The list could go on and on; Native Americans, Australian Aborigines, and all losing peoples are wrong, and every winning nation or dynasty being right.
In fact, if this is true, the Left must immediately cease to petition for Israel to concede to every demand of the Arabs of Palestine because Israel won every conflict since her founding.
I think that I beat that point to death, so we can put the idea that secession was decided by the Civil War safely to rest.
The question, then, is what makes a revolution, rebellion, or secession justified or not.
The answer lies in the basic concept of government. The Founders of the United States were heavily influenced by writers such as John Locke, Charles-Louis de Secondat, (Refereed to by his Baronial title as Montesquieu), Jean-Jacques Rousseau, Thomas Hobbes, and other writers.
The first two are in my opinion the most influential to the Founders. They were of course also tremendously influenced by the history or ancient Greece, Rome, and the Glorious Revolution of England. Eran Shalev, in his work Rome Reborn on Western Shores, provides and in-depth analysis of the manner in which the founders were animated by the personalities and mindsets of those of the ancient Roman Republic. His next work, which is to be released in 2013, will present evidence of the strong influence that the Old Testament also had with these individuals.
The starting point for the American Founding Fathers was this - that governments were created by people in order to secure liberty, property, safety, etc. Governments do not predate people or the earliest societies, therefore they cannot be held to be inherently sovereign, but are only sovereign when supported by the people they govern.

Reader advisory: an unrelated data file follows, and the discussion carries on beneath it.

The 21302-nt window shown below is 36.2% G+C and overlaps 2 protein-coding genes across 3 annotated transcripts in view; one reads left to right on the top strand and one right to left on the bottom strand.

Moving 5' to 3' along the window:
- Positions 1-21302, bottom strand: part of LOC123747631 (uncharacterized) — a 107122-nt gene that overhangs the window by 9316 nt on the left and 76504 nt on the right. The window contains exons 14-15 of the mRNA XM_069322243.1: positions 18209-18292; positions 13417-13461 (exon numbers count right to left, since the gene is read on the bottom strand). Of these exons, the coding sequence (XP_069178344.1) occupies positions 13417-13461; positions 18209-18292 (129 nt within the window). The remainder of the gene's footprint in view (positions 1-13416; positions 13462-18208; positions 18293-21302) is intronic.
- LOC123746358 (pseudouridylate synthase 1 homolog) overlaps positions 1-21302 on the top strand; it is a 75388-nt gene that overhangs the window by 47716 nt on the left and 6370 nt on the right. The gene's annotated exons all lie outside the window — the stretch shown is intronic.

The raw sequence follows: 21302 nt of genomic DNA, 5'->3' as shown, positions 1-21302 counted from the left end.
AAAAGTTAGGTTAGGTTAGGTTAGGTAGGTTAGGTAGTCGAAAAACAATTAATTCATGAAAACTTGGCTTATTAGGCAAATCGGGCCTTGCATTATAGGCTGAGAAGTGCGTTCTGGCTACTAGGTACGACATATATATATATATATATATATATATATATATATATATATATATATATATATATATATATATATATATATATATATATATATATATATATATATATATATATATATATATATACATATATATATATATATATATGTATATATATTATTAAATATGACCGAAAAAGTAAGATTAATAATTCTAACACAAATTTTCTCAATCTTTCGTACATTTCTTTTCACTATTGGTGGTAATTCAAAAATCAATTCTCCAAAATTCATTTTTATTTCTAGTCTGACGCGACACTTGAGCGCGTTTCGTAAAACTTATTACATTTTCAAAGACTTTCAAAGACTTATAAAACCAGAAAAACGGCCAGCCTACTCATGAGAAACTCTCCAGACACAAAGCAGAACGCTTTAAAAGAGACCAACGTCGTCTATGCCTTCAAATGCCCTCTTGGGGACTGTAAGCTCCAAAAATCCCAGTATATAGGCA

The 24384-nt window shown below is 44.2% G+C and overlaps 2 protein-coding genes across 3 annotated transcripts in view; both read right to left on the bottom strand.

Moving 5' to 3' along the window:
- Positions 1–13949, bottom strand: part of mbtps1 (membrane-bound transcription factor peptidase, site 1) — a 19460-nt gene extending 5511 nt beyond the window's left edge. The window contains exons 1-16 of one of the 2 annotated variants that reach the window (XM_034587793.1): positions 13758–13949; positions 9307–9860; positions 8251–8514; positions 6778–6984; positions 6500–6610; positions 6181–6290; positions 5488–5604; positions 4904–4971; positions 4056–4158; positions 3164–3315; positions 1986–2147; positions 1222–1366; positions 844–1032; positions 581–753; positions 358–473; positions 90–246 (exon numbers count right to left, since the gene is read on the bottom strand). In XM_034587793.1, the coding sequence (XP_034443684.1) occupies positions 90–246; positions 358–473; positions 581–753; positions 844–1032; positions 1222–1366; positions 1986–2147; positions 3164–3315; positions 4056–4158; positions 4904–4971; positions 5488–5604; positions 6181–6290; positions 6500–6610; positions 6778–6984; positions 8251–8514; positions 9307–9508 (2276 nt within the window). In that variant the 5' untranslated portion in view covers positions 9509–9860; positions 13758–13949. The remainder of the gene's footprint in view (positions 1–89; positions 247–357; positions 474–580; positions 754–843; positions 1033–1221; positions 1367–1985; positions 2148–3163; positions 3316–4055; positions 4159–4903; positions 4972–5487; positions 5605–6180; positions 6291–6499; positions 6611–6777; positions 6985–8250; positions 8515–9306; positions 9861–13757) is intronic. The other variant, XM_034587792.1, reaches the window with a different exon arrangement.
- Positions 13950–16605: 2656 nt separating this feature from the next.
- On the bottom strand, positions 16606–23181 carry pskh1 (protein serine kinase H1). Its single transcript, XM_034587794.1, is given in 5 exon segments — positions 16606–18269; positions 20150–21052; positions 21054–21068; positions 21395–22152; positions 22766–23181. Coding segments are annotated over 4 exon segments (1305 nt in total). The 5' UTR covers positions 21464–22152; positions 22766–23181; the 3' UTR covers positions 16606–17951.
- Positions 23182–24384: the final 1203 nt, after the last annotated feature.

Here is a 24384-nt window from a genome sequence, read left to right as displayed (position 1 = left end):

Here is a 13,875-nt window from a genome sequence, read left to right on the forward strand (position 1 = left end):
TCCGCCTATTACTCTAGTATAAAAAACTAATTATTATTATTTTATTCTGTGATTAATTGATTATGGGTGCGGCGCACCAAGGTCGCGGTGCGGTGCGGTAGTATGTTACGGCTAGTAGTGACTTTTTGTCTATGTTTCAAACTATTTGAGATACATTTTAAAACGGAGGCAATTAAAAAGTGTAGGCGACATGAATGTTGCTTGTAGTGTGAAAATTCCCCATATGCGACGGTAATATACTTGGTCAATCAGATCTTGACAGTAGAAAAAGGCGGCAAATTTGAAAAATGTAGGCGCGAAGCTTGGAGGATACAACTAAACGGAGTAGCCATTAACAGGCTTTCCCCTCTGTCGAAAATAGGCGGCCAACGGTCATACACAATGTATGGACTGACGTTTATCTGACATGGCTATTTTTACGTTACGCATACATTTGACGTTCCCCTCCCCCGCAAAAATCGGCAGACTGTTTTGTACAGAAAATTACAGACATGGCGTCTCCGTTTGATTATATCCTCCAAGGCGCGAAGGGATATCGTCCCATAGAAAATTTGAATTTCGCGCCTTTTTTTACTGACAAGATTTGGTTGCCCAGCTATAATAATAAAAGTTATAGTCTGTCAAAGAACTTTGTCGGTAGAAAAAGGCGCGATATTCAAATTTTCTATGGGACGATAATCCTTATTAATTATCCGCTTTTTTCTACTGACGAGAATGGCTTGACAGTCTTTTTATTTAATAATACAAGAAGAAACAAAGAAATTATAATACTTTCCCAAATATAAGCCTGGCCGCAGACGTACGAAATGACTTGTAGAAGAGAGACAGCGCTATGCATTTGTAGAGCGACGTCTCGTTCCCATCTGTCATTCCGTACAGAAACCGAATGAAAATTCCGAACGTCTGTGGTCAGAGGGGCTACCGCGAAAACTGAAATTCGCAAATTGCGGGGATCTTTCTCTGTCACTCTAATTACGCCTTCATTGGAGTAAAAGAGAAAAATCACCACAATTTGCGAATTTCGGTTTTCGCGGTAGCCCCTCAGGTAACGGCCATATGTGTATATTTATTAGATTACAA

Locke, in his Treatises on Government, was far and away the most clear on this issue; if a government ceases to protect the people and instead becomes the oppressor, it is the right and obligation of the people (Who are born free by the very nature of mankind) to detach from or depose the oppressive body and create a new government.
We must also recall that, technically, all revolutionary movements, including the American War of Independence, are considered to be illegal by the government from which they are breaking. It is only when a people or a nascent nation can cite what Locke refers to as a 'Long train of abuses" (Words used specifically in the Declaration of Independence), the steps taken to reconcile, and the results of those failed attempts that a people can declare themselves to be free and independent and take steps to govern themselves.
As I noted in Part 1 two days ago, the States of the Confederacy did not have these arguments. That is why they were wrong, not because they lost the war.
Also noted in Part 1 is one of the realities of what has happened to our freedoms. Three Supreme Court cases were cited as evidence that our final bulwark against oppression has been negated and is now effectively a rubber stamp for the Left.
In the US, the State now has the authority to control anything and everything, from your property to your body and what you purchase. Our electorate has definitely changed significantly; almost half of the voters will vote for strongly Progressive candidates. That number will soon reach the 51% point. Once that occurs, those who want no part of the new program will be backed into a corner.
I personally have no problem with people who want to live in a Leftist-driven society. My problem is that these same people most certainly have a problem with me being able to live in a society that is not Leftist-driven.